This story is by Steven Stilwell and was part of our 2017 Summer Writing Contest. You can find all the Summer Writing Contest stories here.
Well, that stain is either blood or tobacco spit… Rick opened the door and carefully stepped over the dark brown smudge and limped over to the counter to settle himself onto a bar stool.
The place was lit only by the neon beer signs hanging from the walls and a single lamp behind the bar. Its naked bulb shed a yellow light throughout the room.
The bartender raised an eyebrow at Rick when he sat down.
The bartender was new, as was the stain and just about everything else in the bar. It had been more than ten years since Rick had last been here. Back then it had been he and Joe’s favorite spot to play darts on Tuesday nights.
No darts tonight. There were less than half a dozen people spread throughout the quiet room.
Directly in front of Rick above the bar hung a metal sign with the bar’s name on it. The lettering glinted in the yellow light: Ulysses.
Ulysses, the valiant war hero who returns home and finds that his entire life has gone to shit.
Rick picked up his drink and downed it in one go. It burned all the way down. It was the beautiful burn that came before the lovely fog.
He signaled for another and continued starring at the sign. The bartender came over and placed a new glass in front of him. Rick emptied it just as fast as the first.
Rick made the motion again and shifted his weight on the bar stool. His blue jeans hid the mass of knotted and pitted scars that was all that was left of his right leg. His left hip pocket bulged with the old service pistol he still carried around.
The third bourbon stung just enough. The fog was starting to roll in.
When you see a grenade you take cover. Rick had been a Marine for twelve years and that had been one of the first things that he had learned. But when that dull metal sphere bounced into the ditch where his squad was positioned he dove for it. The math had seemed so simple to him at the time, his life traded for the life of his best friend and eight others. Something had happened though, he wasn’t quite sure what. All he knew was that he wasn’t supposed to be alive.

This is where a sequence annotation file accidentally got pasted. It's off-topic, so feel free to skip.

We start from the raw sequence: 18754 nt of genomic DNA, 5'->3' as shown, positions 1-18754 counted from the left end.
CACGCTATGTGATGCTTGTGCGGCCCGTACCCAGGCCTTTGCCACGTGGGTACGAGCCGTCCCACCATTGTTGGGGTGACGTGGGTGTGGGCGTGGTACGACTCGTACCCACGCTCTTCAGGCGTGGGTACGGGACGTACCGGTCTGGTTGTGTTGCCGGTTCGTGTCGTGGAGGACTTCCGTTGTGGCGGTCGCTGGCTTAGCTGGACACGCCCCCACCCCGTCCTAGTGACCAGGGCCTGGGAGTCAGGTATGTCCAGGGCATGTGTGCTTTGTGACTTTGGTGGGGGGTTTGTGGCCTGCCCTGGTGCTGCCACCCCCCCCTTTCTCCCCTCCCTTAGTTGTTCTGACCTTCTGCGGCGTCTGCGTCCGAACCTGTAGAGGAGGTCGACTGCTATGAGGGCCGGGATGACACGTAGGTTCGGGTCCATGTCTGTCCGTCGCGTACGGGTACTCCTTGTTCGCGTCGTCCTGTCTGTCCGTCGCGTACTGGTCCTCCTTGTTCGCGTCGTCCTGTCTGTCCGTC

He was though. Alive with a mangled leg, and Joe was the one dead.
The worst part came months later, when Rick had limped up onto a stage and the president had hung a medal around his neck, shook his hand, and told him that he was a hero.
The first thing he did when he got home was find that medal a cozy resting place at the bottom of the river. He and Joe had fished together in that river when they were kids. Now there wasn’t enough left of him to feed a fish, much less catch one.
Jack Daniels was doing his job. Those memories, always so overwhelming, were much more manageable now.
A blonde sitting a few seats down tried to catch his eye with a coy grin and a wink. Rick didn’t smile back; he couldn’t remember the last time he had. Instead he reached for his refilled glass.
Rick had another and then a few more, while the people in the bar trickled out. When last call came around Rick settled his tab and limped outside to burn one out. He lit his cigarette and leaned against the front window, puffing, and enjoying the tangy combination of tobacco and liquor.
There was a junkie sitting on the bench next to the window.
“Bum a smoke?” The junkie spat his words as he talked.
He was rail thin and pale with black teeth and nails. The arm he reached out with was covered in track marks. The other arm didn’t have a single mark on it, only a tattoo: the eagle, globe and anchor of the Marine Corp.
Rick pulled out a cigarette and handed it to him.
He nodded but didn’t look Rick in the eye.
From the parking lot came the sound of tires peeling and the ex-Marine shot straight up and started to quiver, like a fawn who had scented wolves and has nowhere to run. Four SUV’s slammed to a stop in front of the bar. There was shouting coming from inside the cars and all that Rick could hear above the din was someone say, “You’re fucking dead!”
Rick looked down at the junkie ex-Marine’s spotless arm and the symbol tattooed there. He took the pistol out and fired it once at the glass window behind them and pushed the ex-Marine through into the bar. As soon as Rick’s gun fired, the shouting from the SUV’s halted and was replaced with the ping of bullets.
Pure adrenaline seemed to be the cure for Rick’s leg. He dove through the window right after the ex-Marine and together they crawled over broken glass to a bank of booths on the far wall. The bartender was already there, huddled down and terrified.
“Through the back.” Rick nodded at both of them and gestured towards the far wall with the pistol.
“Now!” Rick stood as he shouted and fired two shots. Red flowers bloomed in the air for an instant and then disappeared. The first two men to coming through the door screamed and fell.
Rick’s maimed leg finally gave out and he slumped back behind the booths. There were still more men outside, shouting again, trying to gather the courage to enter the bar. The back door slammed; Rick hoped that meant that the ex-Marine and bartender had both made it.
Rick’s right leg was quivering. He adjusted his grip on the pistol and smiled.
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